Rock outcrops abound in western Minnesota, but the ball cactus grows in an area of only a few square miles, and we thought we had a good idea of where to look for it.  For hours we climbed rocks exposed when glacial Lake Agassiz washed over the area, peered down into cracks, and saw more brittle prickly pear than we could have imagined.  The photos we’d seen of ball cactus all showed the plant covered with a brilliant magenta bloom, but none showed the shape of a non-blooming cactus, and we were at least one month too late to see the vivid flowers. We looked hopefully at the small, roundish ends of young brittle prickly pear.  Could this be a ball shape?  Or this?  Or this? No, no, and no.

The sun beat down, birds called, and we scrambled and clambered over outcrop after outcrop, careful where we put our feet.  Finally, sun-soaked and sweat-drenched, we phoned a knowledgeable acquaintance pleading for more specific information.  He directed us to the first small outcrop we’d driven past, intent on the larger outcrops looming ahead.  Now we walked gingerly over the flattish rocks and within a minute spotted perfectly round little cactuses with radiating bursts of spines, beautifully geometric and unmistakably ball-shaped. A few grew individually, but many grew in clusters like round prickly pillows.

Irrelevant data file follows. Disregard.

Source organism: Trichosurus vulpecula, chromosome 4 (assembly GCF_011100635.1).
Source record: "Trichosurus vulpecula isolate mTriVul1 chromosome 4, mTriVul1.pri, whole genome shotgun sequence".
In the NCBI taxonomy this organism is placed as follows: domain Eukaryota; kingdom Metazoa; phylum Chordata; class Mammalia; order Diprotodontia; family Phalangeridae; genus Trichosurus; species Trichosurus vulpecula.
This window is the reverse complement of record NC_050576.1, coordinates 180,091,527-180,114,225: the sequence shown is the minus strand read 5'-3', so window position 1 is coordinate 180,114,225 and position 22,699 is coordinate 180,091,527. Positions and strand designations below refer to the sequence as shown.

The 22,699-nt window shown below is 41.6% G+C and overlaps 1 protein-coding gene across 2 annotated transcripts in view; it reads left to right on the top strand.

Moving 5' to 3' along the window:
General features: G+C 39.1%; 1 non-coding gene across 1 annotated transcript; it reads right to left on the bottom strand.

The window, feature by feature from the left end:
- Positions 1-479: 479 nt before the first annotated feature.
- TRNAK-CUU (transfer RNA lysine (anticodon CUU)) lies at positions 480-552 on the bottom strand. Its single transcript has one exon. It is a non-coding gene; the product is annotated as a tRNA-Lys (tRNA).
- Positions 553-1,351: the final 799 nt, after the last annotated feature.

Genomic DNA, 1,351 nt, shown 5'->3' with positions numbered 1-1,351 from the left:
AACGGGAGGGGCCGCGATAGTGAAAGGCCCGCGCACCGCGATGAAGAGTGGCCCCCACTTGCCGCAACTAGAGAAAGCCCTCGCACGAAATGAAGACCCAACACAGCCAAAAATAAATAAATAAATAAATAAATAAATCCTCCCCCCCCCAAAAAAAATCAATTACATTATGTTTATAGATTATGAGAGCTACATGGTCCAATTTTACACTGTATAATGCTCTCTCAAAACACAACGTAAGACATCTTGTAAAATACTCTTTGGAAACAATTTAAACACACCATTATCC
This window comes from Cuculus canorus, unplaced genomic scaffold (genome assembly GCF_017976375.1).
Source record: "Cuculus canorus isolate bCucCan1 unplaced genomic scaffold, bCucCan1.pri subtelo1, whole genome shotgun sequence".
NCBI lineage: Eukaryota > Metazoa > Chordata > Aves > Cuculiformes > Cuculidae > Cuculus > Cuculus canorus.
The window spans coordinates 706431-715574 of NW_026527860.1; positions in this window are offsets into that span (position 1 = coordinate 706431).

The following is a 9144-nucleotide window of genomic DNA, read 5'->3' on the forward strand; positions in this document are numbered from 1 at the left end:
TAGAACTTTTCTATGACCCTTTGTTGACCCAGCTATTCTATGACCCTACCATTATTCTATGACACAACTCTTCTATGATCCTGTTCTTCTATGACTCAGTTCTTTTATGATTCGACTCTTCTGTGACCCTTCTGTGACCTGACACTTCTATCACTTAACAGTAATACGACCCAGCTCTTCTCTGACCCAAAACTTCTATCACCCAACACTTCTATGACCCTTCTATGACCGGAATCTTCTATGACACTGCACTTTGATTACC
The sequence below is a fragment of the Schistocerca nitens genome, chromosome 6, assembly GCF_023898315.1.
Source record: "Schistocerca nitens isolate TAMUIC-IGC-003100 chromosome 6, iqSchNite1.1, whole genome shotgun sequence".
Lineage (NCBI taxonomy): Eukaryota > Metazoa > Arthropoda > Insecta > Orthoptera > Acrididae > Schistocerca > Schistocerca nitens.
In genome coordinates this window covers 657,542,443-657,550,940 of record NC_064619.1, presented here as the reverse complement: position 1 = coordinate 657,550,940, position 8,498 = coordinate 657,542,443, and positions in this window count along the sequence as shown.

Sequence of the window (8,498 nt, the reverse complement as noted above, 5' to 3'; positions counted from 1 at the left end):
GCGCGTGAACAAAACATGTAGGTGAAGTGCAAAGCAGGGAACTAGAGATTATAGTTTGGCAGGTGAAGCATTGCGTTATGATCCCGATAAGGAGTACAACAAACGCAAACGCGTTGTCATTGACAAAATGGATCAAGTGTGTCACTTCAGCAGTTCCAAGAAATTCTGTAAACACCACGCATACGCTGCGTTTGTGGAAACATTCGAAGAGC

Kelly took photo after photo while we marveled at the sight of this small, rare plant that persists and survives in cracks of Minnesota rock. We’re glad we persisted, too, and we’re also glad for folks who know more than we do and are willing to point us in the right direction (thank you, Scott). We’ll be back next June to look for the cactuses blooming which should make them much easier to spot, but meanwhile, we’ll savor the sight of these small exquisite cactuses at the end of a long day. Sunshine, rocks, prairie breezes, and a successful search—only one more thing would make the day complete.

We set off to find something cold to drink.